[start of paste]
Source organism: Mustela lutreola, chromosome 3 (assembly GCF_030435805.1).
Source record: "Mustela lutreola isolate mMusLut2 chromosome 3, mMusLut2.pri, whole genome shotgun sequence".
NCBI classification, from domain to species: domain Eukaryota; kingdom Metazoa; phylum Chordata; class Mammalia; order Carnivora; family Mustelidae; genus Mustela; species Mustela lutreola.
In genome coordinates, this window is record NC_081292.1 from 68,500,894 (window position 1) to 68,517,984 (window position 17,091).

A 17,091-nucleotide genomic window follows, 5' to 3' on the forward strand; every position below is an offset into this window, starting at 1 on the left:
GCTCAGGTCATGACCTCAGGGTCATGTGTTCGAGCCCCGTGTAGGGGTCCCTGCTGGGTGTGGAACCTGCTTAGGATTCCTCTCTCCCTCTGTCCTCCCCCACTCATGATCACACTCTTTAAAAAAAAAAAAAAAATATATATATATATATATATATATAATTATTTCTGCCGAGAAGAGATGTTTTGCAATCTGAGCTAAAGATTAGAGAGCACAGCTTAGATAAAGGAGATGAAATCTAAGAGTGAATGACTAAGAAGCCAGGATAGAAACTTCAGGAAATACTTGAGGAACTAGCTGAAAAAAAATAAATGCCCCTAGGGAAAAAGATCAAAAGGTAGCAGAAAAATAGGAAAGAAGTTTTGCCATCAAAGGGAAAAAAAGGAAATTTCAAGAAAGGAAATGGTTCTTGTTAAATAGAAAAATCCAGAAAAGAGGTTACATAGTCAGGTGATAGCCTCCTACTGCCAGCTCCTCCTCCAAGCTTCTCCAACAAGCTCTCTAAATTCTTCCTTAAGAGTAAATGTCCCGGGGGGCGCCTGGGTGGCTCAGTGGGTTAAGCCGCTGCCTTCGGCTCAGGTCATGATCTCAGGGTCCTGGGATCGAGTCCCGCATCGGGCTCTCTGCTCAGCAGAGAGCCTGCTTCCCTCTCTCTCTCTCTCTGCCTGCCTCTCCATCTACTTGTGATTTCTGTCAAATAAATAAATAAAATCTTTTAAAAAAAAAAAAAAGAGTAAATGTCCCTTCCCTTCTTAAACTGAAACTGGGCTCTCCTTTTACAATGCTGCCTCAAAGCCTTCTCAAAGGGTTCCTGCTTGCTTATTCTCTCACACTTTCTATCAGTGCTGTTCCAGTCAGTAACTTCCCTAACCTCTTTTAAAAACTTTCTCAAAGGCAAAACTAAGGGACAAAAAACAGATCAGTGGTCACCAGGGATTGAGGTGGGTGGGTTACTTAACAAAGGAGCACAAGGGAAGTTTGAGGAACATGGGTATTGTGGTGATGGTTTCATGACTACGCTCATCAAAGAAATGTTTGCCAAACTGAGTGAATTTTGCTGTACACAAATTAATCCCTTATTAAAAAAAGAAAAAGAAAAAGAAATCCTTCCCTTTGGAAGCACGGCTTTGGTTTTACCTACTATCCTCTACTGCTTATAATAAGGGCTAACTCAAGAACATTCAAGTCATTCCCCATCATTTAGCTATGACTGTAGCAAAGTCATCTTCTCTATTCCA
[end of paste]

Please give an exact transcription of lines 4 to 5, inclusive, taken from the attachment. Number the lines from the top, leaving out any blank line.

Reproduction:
In genome coordinates, this window is record NC_081292.1 from 68,500,894 (window position 1) to 68,517,984 (window position 17,091).

A 17,091-nucleotide genomic window follows, 5' to 3' on the forward strand; every position below is an offset into this window, starting at 1 on the left: